Making Market Street

If you’ve spent any time in San Francisco you have likely encountered Market Street. It’s the busiest street in the city, but also one of the most dangerous. It’s a “grand boulevard” that connects the iconic Ferry Building to the majestic hills of Twin Peaks, but it’s also the dividing line between two opposing street grids. It should be the street that binds the city together but it often feels like San Francisco’s most dysfunctional public space.

San Francisco is staging an ambitious do-over of Market Street in 2018. In preparation for that, the San Francisco Planning Department, the Yerba Buena Center for the Arts and the Knight Foundation are sponsoring a four-day festival — the Market Street Prototyping Festival — to give more than 50 teams of designers a chance to try out small-scale interventions on the street. There will be whimsical street furniture, public sculpture and even a mobile library. The festival isn’t meant to address the big, intractable problems on the street, but it will start a conversation about how to make Market Street better.

To give that conversation context, I spent the last three months reporting and producing a Detour about the urban planning history Market StreetDetour, if you didn’t already know, is a new company that offers gorgeous, location-aware walking tours via an app on your smart phone. The company just launched in February, and is currently offering nine different tours in San Francisco, as well as one in Austin produced in collaboration with Radiolab.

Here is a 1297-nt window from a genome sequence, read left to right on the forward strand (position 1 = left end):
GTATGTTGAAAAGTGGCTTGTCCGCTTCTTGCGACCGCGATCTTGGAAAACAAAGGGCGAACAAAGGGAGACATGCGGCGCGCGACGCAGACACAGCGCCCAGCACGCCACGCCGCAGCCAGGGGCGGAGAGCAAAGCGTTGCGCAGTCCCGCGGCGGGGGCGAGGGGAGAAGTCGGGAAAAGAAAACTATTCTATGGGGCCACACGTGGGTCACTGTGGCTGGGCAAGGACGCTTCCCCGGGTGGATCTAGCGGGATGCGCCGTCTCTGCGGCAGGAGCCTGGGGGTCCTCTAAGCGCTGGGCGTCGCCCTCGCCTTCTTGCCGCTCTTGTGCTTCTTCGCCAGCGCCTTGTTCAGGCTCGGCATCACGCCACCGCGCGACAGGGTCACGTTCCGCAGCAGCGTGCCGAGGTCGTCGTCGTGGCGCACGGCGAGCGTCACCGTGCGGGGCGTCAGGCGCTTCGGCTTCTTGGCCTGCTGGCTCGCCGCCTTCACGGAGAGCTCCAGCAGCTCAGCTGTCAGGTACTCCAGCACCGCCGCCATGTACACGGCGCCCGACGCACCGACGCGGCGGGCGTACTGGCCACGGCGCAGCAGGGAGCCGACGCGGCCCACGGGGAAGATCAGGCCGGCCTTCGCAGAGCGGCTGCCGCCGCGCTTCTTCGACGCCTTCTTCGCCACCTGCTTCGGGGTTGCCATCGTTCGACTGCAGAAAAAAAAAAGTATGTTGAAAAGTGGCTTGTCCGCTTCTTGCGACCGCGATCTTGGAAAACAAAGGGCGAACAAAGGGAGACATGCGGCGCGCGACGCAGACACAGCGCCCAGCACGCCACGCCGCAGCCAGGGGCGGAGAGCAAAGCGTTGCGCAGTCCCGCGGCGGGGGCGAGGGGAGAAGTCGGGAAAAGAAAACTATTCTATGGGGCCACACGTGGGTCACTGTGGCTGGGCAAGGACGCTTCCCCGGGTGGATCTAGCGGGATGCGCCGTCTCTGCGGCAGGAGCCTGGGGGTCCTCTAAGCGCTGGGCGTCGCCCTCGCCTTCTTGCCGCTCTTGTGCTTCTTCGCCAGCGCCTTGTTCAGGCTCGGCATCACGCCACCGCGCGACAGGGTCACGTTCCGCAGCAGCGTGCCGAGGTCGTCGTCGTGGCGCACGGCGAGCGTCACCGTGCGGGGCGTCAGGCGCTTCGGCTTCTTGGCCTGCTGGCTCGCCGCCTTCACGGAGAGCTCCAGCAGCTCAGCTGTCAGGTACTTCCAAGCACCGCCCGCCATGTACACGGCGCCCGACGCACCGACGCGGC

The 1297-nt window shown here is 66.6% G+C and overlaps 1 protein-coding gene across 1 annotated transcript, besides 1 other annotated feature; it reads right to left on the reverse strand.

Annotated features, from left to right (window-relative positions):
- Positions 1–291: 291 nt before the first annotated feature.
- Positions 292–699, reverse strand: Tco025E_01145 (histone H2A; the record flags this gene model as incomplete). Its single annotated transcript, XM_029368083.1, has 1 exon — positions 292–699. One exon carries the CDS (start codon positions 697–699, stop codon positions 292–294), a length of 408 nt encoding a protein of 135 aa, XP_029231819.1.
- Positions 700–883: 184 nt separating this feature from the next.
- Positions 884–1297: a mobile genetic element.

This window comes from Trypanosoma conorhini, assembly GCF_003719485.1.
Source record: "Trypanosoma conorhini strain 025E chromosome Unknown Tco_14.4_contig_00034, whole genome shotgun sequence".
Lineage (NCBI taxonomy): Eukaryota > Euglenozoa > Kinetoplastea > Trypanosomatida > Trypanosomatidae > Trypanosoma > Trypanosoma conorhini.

This Detour is a must-walk for anyone interested in urban planning, architecture, city history or the built environment. (In other words, if you are a city nerd like me.) I did a deep dive into 150 years of planning decisions to piece apart why and how San Francisco ended up with the Market Street it did. Along the way I found a savvy Gold-Rush-era land surveyor, a starry-eyed Belle Epoch architect, a team of ambitious mid-century engineers, a radical, utopian-minded punk squatter and a host of other characters whose individual visions for Market Street produced the complicated thoroughfare we have today.

Because Detours are location-aware pieces, you can only experience them if you are on location, ie, in San Francisco. (Detour will expand into other cities later this year.) But if you are in the city by the Bay, you’re in luck: the Detour is free this week only. You can take the Detours on your own any time you’d like . . . OK actually during the open hours for the Main Branch of the San Francisco Public Library, which is the first main stop on the Detour. But if you want the red carpet experience, you can sign up for a “Meet the Creators” scheduled Detour. I won’t be there unfortunately, as I am in Mississippi this week reporting my next story. BUT you will get to meet my editor, Ben Adair, or one of my co-producers, or Jonathan Pearlman, the amazing architect and preservationist who narrates the piece.

As Jonathan says, if we’ve done our job right, by the time you’re done with this Detour you won’t see any city in quite the same way.